"The plans of the Russian Federation were and remain brutal. They want not only for Donbass (Donetsk region), but for the whole south and east of Ukraine to be engulfed by fire," Turchynov said. The aim of the operation is to "defend the citizens of Ukraine, to stop terror, stop crime and stop attempts to tear our country into pieces," he said.

Russia strongly warned Kiev against using force against the pro-Russian protesters, saying Moscow could walk out of an international conference devoted to the Ukrainian crisis scheduled for Thursday.

"You can't send in tanks and at the same time hold talks and the use force would sabotage the opportunity offered by the four-party negotiations in Geneva," Russian Foreign Minister Sergey Lavrov said at a press conference Tuesday after talks with Chinese Foreign Minister Wang Yi. "One cannot issue invitations to talks while at the same time issuing criminal orders for the use of armed force against the people there."

In a sign the economic situation is becoming ever more difficult, Ukraine's central bank increased its benchmark interest rate by a whopping 7 percent to 14.5 percent.

The move aims to contain the risk of inflation by supporting the currency, which has been falling to record lows in recent days. A dropping currency fuels inflation by boosting the cost of imports.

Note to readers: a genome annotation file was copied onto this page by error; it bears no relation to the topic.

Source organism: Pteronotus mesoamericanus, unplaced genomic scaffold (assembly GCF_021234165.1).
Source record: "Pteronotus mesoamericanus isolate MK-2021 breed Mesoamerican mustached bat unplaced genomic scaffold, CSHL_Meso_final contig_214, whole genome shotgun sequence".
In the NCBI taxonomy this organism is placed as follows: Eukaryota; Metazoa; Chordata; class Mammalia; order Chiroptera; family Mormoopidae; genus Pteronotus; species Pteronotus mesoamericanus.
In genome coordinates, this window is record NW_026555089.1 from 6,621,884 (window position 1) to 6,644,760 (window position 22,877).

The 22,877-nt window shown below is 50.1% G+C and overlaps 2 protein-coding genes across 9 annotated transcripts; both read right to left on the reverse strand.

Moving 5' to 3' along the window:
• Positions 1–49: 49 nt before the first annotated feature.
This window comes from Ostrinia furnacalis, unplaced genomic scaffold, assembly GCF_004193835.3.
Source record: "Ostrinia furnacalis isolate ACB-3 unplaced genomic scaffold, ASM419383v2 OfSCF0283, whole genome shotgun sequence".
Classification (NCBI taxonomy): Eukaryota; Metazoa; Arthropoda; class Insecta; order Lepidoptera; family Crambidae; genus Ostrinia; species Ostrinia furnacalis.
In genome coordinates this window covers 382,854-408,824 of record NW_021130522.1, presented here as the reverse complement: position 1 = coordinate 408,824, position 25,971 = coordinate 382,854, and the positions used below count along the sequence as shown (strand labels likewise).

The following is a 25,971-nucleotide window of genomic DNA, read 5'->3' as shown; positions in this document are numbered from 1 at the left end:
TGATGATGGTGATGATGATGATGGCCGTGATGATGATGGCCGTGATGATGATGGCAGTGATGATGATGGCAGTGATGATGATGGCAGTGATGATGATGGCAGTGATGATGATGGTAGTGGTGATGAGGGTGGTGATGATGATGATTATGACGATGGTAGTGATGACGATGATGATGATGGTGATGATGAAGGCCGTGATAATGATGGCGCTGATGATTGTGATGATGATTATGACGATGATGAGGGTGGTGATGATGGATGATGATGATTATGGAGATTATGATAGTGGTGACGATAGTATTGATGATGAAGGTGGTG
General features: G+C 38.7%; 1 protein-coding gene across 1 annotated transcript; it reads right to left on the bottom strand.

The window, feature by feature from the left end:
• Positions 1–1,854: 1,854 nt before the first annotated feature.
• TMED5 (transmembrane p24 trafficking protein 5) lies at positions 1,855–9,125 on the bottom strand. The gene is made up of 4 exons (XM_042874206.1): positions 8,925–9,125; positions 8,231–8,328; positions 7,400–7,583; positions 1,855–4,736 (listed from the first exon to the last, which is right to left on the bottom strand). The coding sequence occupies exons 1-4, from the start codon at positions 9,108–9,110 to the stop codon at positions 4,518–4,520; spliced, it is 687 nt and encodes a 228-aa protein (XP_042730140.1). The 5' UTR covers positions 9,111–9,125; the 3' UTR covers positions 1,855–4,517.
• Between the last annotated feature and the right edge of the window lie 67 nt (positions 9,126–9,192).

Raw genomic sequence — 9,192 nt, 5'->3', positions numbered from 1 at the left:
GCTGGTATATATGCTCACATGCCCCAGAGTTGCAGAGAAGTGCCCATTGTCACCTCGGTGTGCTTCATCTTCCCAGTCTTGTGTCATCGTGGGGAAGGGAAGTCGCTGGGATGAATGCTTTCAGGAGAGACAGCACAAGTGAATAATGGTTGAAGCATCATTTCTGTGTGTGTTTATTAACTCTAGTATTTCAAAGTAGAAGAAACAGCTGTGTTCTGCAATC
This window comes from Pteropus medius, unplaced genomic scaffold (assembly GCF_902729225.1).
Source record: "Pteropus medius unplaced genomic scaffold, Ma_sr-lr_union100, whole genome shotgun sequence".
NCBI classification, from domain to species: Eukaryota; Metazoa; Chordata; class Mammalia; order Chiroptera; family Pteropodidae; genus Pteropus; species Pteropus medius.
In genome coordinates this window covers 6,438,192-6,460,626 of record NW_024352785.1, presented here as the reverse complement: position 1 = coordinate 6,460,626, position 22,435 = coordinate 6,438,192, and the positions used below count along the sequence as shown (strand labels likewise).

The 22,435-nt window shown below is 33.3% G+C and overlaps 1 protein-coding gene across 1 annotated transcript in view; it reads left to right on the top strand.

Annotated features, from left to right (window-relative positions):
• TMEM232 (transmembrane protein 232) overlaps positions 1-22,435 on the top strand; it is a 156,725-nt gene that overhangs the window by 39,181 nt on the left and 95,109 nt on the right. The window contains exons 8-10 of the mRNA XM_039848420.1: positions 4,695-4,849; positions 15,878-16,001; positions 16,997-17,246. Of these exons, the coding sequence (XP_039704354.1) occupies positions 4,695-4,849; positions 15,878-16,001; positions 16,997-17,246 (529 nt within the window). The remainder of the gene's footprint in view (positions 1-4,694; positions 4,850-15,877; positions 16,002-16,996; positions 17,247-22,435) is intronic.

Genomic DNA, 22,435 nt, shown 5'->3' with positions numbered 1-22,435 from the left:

However, hiking interest rates can cause collateral damage to the economy by making loans and mortgages more expensive to residents and businesses.

Ukraine has relied on cheap gas supplies from Russia for years. Moscow raised the gas prices for Kiev in the past weeks, leaving Ukraine scrambling to pay the mounting gas bills as well as multi-billion arrears.

In the wake of Moscow's threats to cut off the supplies, German utility company RWE AG said on Tuesday that it has started supplying gas to Ukraine via Poland began Tuesday could sell it up to 10 billion cubic meters of natural gas a year. Ukraine consumes between 52 and 55 billion cubic meters of gas a year.

In Kiev, two pro-Russian politicians were attacked by pro-Western activists as tensions mounted over unrest in the east.

Oleh Tsaryov, a pro-Russian lawmaker and a candidate in the May 25 presidential elections, was beaten by dozens of enraged activists in the early hours of Tuesday as he was leaving a television studio. The activists pelted him with eggs, shouted insults and then assaulted him.

Tsaryov's press service said in a statement that he was "brutally beaten."

Another Russian-leaning politician and presidential hopeful, Mikhaylo Dobkin, was sprayed with a green disinfectant and had flour thrown at him late Monday.

Moscow accused Kiev authorities of condoning such radicalism and said the attacks proved that presidential elections will not be fair or democratic.

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Peter Leonard in Donetsk, Maria Danilova and Nataliya Vasilyeva in Kiev, and Christopher Bodeen in Beijing contributed to this report.